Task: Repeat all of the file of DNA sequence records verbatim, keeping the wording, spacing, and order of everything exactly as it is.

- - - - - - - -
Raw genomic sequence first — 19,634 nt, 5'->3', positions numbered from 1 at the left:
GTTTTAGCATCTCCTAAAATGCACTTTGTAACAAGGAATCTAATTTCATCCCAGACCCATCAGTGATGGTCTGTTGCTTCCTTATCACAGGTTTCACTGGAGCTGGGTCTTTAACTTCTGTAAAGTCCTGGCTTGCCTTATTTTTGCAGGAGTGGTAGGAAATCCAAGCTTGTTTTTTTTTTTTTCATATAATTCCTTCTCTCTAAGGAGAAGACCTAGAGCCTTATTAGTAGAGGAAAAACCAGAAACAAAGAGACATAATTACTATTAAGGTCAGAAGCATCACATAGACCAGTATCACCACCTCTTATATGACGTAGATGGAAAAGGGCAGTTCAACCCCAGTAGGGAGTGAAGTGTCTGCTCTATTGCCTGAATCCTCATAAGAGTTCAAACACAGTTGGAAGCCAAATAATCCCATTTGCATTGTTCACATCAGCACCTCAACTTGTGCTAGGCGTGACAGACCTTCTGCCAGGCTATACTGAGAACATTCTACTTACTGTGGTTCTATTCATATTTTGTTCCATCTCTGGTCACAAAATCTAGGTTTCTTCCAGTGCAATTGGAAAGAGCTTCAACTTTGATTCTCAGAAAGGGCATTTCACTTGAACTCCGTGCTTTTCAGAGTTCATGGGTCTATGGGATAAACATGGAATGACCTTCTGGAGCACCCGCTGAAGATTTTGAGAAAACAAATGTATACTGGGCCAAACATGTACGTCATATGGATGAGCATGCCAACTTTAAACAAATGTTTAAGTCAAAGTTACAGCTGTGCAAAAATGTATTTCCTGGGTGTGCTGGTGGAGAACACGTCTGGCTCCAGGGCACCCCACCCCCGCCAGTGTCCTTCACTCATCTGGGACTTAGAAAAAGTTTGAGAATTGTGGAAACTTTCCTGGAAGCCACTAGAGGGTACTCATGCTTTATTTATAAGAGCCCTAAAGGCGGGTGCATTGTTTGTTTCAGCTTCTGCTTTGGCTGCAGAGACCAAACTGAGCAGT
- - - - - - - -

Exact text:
Raw genomic sequence first — 19,634 nt, 5'->3', positions numbered from 1 at the left:
GTTTTAGCATCTCCTAAAATGCACTTTGTAACAAGGAATCTAATTTCATCCCAGACCCATCAGTGATGGTCTGTTGCTTCCTTATCACAGGTTTCACTGGAGCTGGGTCTTTAACTTCTGTAAAGTCCTGGCTTGCCTTATTTTTGCAGGAGTGGTAGGAAATCCAAGCTTGTTTTTTTTTTTTTCATATAATTCCTTCTCTCTAAGGAGAAGACCTAGAGCCTTATTAGTAGAGGAAAAACCAGAAACAAAGAGACATAATTACTATTAAGGTCAGAAGCATCACATAGACCAGTATCACCACCTCTTATATGACGTAGATGGAAAAGGGCAGTTCAACCCCAGTAGGGAGTGAAGTGTCTGCTCTATTGCCTGAATCCTCATAAGAGTTCAAACACAGTTGGAAGCCAAATAATCCCATTTGCATTGTTCACATCAGCACCTCAACTTGTGCTAGGCGTGACAGACCTTCTGCCAGGCTATACTGAGAACATTCTACTTACTGTGGTTCTATTCATATTTTGTTCCATCTCTGGTCACAAAATCTAGGTTTCTTCCAGTGCAATTGGAAAGAGCTTCAACTTTGATTCTCAGAAAGGGCATTTCACTTGAACTCCGTGCTTTTCAGAGTTCATGGGTCTATGGGATAAACATGGAATGACCTTCTGGAGCACCCGCTGAAGATTTTGAGAAAACAAATGTATACTGGGCCAAACATGTACGTCATATGGATGAGCATGCCAACTTTAAACAAATGTTTAAGTCAAAGTTACAGCTGTGCAAAAATGTATTTCCTGGGTGTGCTGGTGGAGAACACGTCTGGCTCCAGGGCACCCCACCCCCGCCAGTGTCCTTCACTCATCTGGGACTTAGAAAAAGTTTGAGAATTGTGGAAACTTTCCTGGAAGCCACTAGAGGGTACTCATGCTTTATTTATAAGAGCCCTAAAGGCGGGTGCATTGTTTGTTTCAGCTTCTGCTTTGGCTGCAGAGACCAAACTGAGCAGT